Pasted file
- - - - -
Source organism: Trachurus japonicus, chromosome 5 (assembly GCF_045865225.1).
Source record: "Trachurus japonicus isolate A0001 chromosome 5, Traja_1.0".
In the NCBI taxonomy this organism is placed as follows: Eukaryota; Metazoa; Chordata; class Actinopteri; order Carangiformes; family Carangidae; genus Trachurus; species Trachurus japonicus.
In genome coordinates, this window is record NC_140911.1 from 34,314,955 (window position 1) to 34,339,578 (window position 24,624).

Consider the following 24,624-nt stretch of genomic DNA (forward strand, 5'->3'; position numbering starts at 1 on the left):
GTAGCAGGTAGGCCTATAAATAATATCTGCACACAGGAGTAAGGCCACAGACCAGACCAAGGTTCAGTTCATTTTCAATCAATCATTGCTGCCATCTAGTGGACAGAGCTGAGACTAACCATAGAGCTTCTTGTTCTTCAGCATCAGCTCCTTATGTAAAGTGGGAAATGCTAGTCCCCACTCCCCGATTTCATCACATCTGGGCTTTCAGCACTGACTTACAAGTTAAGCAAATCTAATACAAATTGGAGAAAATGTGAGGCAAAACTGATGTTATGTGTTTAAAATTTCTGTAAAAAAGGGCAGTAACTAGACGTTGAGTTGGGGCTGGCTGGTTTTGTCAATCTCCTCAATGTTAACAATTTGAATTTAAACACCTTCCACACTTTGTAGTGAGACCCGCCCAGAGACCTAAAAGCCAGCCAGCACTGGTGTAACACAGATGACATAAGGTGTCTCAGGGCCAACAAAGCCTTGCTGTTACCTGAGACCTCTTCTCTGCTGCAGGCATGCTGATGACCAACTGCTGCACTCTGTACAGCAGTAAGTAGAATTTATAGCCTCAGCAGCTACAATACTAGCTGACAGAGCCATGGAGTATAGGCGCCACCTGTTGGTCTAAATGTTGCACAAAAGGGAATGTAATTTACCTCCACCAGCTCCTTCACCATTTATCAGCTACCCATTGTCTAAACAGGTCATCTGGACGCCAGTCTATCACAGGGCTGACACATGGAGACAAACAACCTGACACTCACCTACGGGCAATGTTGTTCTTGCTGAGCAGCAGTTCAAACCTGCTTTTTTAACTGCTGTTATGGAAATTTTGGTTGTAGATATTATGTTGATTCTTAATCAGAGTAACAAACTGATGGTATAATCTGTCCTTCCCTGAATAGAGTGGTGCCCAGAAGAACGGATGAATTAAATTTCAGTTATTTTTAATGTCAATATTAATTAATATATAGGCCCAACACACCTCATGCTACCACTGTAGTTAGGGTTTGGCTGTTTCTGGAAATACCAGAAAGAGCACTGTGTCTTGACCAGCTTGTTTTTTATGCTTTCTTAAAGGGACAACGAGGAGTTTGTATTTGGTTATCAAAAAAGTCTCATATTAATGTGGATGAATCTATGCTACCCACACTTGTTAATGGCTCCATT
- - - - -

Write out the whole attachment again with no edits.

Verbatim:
Source organism: Trachurus japonicus, chromosome 5 (assembly GCF_045865225.1).
Source record: "Trachurus japonicus isolate A0001 chromosome 5, Traja_1.0".
In the NCBI taxonomy this organism is placed as follows: Eukaryota; Metazoa; Chordata; class Actinopteri; order Carangiformes; family Carangidae; genus Trachurus; species Trachurus japonicus.
In genome coordinates, this window is record NC_140911.1 from 34,314,955 (window position 1) to 34,339,578 (window position 24,624).

Consider the following 24,624-nt stretch of genomic DNA (forward strand, 5'->3'; position numbering starts at 1 on the left):
GTAGCAGGTAGGCCTATAAATAATATCTGCACACAGGAGTAAGGCCACAGACCAGACCAAGGTTCAGTTCATTTTCAATCAATCATTGCTGCCATCTAGTGGACAGAGCTGAGACTAACCATAGAGCTTCTTGTTCTTCAGCATCAGCTCCTTATGTAAAGTGGGAAATGCTAGTCCCCACTCCCCGATTTCATCACATCTGGGCTTTCAGCACTGACTTACAAGTTAAGCAAATCTAATACAAATTGGAGAAAATGTGAGGCAAAACTGATGTTATGTGTTTAAAATTTCTGTAAAAAAGGGCAGTAACTAGACGTTGAGTTGGGGCTGGCTGGTTTTGTCAATCTCCTCAATGTTAACAATTTGAATTTAAACACCTTCCACACTTTGTAGTGAGACCCGCCCAGAGACCTAAAAGCCAGCCAGCACTGGTGTAACACAGATGACATAAGGTGTCTCAGGGCCAACAAAGCCTTGCTGTTACCTGAGACCTCTTCTCTGCTGCAGGCATGCTGATGACCAACTGCTGCACTCTGTACAGCAGTAAGTAGAATTTATAGCCTCAGCAGCTACAATACTAGCTGACAGAGCCATGGAGTATAGGCGCCACCTGTTGGTCTAAATGTTGCACAAAAGGGAATGTAATTTACCTCCACCAGCTCCTTCACCATTTATCAGCTACCCATTGTCTAAACAGGTCATCTGGACGCCAGTCTATCACAGGGCTGACACATGGAGACAAACAACCTGACACTCACCTACGGGCAATGTTGTTCTTGCTGAGCAGCAGTTCAAACCTGCTTTTTTAACTGCTGTTATGGAAATTTTGGTTGTAGATATTATGTTGATTCTTAATCAGAGTAACAAACTGATGGTATAATCTGTCCTTCCCTGAATAGAGTGGTGCCCAGAAGAACGGATGAATTAAATTTCAGTTATTTTTAATGTCAATATTAATTAATATATAGGCCCAACACACCTCATGCTACCACTGTAGTTAGGGTTTGGCTGTTTCTGGAAATACCAGAAAGAGCACTGTGTCTTGACCAGCTTGTTTTTTATGCTTTCTTAAAGGGACAACGAGGAGTTTGTATTTGGTTATCAAAAAAGTCTCATATTAATGTGGATGAATCTATGCTACCCACACTTGTTAATGGCTCCATT